“Delete All” Is Not an Option

I’m fighting my emails and they’re winning. Some days I aspire to simply hit the “delete all” key and – problem solved! At least until an action that was required comes due.

It’s a real problem for me – and frankly, I hope for others as I don’t want to think I’m the only one who can’t control these pesky little entries. The other day I was so excited because I started the day around 450 and when I left I was at 247 – progress… And it’s not a case of reading and deleting, almost everyone required an action that took from 1 minute to 20 or more.

So why do I have so many? Part of it is that my job requires travel and when you average 100+ emails a day, a one-week trip puts you at 1,000 plus. I try to keep up through the BlackBerry but that doesn’t always work.

One thing that would help is clearly identified subject lines; I would then at least know the urgency of the item. Chris Brogan also recently commented on emails and he noted that subject lines matter. Here are a few of his suggestions for subject lines –

  • DECISION NEEDED: Picking the corporate logo today
  • SCHEDULING: Check Tuesday, Wednesday, or Friday
  • PROMOTION HELP: Looking for some blog and Twitter love

He says that we should make every email definitive. If you’re planning a meeting, put out three or four days and dates. For the most part, emails should exist to inform, move ideas around, and then stop,” Chris wrote in a recent post.

I had a designer who urged me to send him copy and in the subject line list what the copy was and whether art was included. It made it easier for him when he was laying out the publication – he could identify the email he needed quickly. He trained me well.

Perhaps he could train everyone who is sending me emails before I hit the “delete all” key.

The Power of the Ask

“Just ask.” That’s my new motto.

A few years ago when Pam Stallsmith and I were co-chairing the 2007 NFPW conference, we knew we needed to raise funds. I’m not really good about asking for money, but if you don’t ask, you definitely won’t get anything. And so taking Pam’s advice to “just ask,” I began my calls.

And then, I asked.

And most everyone gave.

As I was preparing to become president, I needed to find members to serve on the appointed board. Pam reminded me, “Just ask.”

Our members want to be asked. More importantly they understand the power of making NFPW stronger.

I called Teresa Ford in Colorado and asked if she would design our newsletter. I had been impressed by the design of the NFPW conference program in Colorado, which she had designed. I gave her time to think about it.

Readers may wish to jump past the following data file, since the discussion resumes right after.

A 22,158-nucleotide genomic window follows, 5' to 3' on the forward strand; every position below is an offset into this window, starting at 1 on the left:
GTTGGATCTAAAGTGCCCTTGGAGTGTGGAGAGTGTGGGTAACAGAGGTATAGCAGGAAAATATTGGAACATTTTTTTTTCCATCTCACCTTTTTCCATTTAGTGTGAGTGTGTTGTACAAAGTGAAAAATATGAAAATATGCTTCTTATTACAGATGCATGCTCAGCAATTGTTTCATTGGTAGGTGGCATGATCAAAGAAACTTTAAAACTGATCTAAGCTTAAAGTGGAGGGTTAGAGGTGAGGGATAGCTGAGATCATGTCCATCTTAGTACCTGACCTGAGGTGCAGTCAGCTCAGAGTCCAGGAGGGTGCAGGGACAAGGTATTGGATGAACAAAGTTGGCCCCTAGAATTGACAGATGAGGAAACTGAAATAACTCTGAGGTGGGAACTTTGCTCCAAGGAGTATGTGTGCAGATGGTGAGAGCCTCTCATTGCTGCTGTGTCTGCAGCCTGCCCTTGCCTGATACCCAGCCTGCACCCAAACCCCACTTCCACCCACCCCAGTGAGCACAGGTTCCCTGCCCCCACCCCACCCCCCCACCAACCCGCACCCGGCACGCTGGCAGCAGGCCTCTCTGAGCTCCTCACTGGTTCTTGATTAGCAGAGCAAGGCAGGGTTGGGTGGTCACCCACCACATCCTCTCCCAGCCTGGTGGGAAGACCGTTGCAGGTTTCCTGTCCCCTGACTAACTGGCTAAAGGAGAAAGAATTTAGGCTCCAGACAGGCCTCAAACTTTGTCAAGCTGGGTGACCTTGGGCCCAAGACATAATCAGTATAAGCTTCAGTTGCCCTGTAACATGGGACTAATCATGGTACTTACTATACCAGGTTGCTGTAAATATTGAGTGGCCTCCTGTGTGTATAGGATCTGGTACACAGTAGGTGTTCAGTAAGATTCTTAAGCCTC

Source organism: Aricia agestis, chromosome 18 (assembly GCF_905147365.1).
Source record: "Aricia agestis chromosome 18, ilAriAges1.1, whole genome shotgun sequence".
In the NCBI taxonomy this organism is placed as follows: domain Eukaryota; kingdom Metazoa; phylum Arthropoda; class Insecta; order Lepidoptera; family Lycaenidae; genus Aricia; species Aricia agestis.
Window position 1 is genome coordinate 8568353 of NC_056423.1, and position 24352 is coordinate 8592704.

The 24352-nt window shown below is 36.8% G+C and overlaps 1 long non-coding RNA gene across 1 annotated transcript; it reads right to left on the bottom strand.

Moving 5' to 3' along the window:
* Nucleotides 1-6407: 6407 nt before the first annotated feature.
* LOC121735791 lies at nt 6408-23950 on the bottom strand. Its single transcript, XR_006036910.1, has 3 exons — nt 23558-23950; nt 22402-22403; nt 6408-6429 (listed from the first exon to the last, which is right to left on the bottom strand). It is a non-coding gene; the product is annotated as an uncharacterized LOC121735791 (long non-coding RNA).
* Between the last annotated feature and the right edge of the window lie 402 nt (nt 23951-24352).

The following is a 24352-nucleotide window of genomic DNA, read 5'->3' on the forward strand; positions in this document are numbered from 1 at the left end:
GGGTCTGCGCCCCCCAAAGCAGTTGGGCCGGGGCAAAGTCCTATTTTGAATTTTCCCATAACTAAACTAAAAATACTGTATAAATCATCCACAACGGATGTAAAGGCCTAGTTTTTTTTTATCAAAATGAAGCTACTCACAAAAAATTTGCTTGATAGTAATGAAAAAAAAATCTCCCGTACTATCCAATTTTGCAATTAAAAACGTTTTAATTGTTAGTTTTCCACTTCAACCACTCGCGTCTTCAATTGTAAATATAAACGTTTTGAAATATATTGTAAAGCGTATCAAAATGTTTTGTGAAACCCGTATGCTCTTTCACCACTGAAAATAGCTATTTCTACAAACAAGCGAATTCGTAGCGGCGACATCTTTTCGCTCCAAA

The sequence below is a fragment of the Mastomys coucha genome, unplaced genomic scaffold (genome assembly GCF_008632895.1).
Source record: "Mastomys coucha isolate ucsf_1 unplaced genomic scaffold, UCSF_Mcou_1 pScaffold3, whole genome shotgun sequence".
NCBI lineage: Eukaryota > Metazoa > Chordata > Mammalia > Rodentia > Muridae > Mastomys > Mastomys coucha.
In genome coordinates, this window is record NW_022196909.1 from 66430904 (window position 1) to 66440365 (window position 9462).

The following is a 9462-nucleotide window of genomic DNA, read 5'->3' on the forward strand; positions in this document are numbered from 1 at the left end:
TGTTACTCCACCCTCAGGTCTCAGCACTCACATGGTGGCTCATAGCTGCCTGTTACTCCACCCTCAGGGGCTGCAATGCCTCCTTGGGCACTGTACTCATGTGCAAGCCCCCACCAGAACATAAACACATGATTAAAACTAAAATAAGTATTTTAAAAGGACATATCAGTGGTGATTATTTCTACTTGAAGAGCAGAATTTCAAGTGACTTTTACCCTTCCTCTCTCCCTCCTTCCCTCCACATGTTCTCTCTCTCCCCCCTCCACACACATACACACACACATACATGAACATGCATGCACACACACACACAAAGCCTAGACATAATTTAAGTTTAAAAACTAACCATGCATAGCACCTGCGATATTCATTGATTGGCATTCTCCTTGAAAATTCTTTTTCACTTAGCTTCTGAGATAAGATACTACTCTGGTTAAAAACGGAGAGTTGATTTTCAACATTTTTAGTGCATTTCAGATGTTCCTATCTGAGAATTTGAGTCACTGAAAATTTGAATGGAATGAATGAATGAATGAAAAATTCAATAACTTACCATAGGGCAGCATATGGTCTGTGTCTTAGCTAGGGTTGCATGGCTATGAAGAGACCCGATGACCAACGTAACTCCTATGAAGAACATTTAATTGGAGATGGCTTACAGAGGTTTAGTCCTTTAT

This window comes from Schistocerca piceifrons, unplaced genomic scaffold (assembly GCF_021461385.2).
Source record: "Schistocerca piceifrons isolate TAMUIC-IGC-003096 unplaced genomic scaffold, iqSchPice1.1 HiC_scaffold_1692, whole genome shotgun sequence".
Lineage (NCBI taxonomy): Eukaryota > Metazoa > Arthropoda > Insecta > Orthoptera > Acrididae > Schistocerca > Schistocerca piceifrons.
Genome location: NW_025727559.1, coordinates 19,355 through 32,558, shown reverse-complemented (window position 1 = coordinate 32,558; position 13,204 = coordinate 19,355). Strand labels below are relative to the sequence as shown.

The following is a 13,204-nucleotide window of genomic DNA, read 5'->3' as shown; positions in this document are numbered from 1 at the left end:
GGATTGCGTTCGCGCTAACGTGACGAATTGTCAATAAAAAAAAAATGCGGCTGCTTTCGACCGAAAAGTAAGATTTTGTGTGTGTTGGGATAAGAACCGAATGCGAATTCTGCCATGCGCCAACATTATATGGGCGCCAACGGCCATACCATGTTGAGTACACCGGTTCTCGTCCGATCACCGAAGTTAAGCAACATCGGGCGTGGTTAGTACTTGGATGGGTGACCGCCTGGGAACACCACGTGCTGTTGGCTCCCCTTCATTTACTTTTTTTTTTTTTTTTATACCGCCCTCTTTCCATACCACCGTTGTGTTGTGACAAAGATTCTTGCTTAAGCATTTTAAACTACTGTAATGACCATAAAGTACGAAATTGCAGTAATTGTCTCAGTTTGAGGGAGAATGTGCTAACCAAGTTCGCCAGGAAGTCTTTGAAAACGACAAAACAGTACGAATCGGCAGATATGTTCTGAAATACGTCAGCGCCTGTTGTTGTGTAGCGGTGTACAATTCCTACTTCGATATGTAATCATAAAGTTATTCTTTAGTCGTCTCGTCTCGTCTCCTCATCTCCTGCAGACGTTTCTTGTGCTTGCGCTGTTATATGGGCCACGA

When I called back she said she was busy but would do it because she, too, is involved with volunteer groups and it’s hard to get people to volunteer. She didn’t want to be the one who didn’t.

I asked Linda Koehler to edit the newsletter. Texas was only her second conference but we had spoken last year — we connected because she is from my home state of Pennsylvania. She said yes.

Marianne Wolf-Astrauskas offered several excellent suggestions during our general meeting on membership. So… I asked her to join the board spearheading membership. She was a tough sell because she wanted to be sure we (or should I say I) was going to do what I said I would do as president. But I asked, and she said yes.

And so I’ll continue to ask.

I hope you’ll answer.

How Does Your Community Grow?

Are you part of a community? Of course you are! And more than one. In fact, if you are on Facebook you are part of the 4th largest country in the world! That’s because Facebook now has more than 300 million accounts.

This means that how we communicate is changing – and rapidly. Many youth today don’t even pick up a phone to talk; they pick it up to text. I don’t send emails to one of my dear friends because she won’t read it. If I send a message on Facebook, I know she will get it, read it, and answer it. By the way, she’s 70!

Last week I attended the PRSA-Richmond chapter meeting. We heard from Dave Saunders of Madison + Main, who talked about social media, which he says “is the marriage of creativity, technology and interactiveness.”

With more than 1.5 million people on the Web today, he says it’s critical to be connected. Most in the audience raised their hands to say they are participating in social media through LinkedIn, Facebook, and Twitter. Several had a blog. Then he stumped us. “How many have Tumblr” accounts? Very few hands. I don’t know much about it. If you do, I’d love for you to comment. 

When I Googled it (and when did that become a verb?), I discovered it is a “free and lightweight blogging platform aimed at quick and easy linking and sharing.” I’ll start experimenting soon; heck, I’m still adjusting to life with a blog. I promised myself I would post every Sunday and Wednesday so while I’d love to be reading a good book, I’ve got to finish this post. It’s just like being a reporter on deadline except that the only editor standing over me is in my head.

Dave also shared the benefits of social media and what it won’t do.  As for benefits –

  • Increased brand awareness
  • Reputation management
  • Improved search engine rankings
  • Increased Web site traffic
  • More sales for your product or service (if you didn’t know it, Dave says, “Cold calls are dead.”)

 What it won’t do –

  • Fix a broken company
  • Make you rich
  • Replace your other forms of marketing or PR

Quite simply, social media is another platform that is used to enhance your community, personally or professionally. So how does your community grow?